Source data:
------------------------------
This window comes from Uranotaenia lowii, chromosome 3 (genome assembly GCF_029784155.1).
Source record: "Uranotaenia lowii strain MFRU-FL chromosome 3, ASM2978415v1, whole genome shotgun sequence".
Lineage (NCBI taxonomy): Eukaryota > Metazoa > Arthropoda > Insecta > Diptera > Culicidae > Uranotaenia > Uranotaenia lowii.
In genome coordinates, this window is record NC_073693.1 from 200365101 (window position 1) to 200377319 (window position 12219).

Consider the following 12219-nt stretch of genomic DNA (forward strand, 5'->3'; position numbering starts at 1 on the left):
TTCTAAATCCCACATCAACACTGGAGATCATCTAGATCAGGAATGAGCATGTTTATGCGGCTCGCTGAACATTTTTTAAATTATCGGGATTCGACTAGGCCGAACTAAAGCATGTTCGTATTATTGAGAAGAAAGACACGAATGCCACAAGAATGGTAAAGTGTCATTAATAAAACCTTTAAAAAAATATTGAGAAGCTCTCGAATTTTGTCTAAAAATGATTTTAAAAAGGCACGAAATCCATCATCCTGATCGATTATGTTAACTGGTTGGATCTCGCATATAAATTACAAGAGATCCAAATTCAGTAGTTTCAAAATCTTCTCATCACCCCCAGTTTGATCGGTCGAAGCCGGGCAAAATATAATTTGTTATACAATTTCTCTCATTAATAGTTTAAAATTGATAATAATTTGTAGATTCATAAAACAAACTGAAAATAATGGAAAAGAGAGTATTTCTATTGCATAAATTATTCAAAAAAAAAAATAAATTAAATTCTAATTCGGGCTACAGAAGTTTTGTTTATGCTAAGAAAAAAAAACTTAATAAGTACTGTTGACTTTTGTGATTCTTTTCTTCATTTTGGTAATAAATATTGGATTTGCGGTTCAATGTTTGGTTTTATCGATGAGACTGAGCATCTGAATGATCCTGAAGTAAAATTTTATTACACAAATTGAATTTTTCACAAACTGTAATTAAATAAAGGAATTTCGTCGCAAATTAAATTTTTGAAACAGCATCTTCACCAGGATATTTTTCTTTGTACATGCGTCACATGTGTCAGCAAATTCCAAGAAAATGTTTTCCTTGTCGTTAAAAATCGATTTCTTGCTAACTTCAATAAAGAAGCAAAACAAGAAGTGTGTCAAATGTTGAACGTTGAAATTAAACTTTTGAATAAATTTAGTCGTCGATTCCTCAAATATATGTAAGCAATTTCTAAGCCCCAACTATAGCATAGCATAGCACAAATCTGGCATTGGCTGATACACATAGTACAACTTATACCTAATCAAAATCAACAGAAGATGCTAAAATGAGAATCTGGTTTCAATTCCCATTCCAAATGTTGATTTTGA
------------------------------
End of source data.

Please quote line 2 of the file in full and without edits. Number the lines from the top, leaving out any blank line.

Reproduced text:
Source record: "Uranotaenia lowii strain MFRU-FL chromosome 3, ASM2978415v1, whole genome shotgun sequence".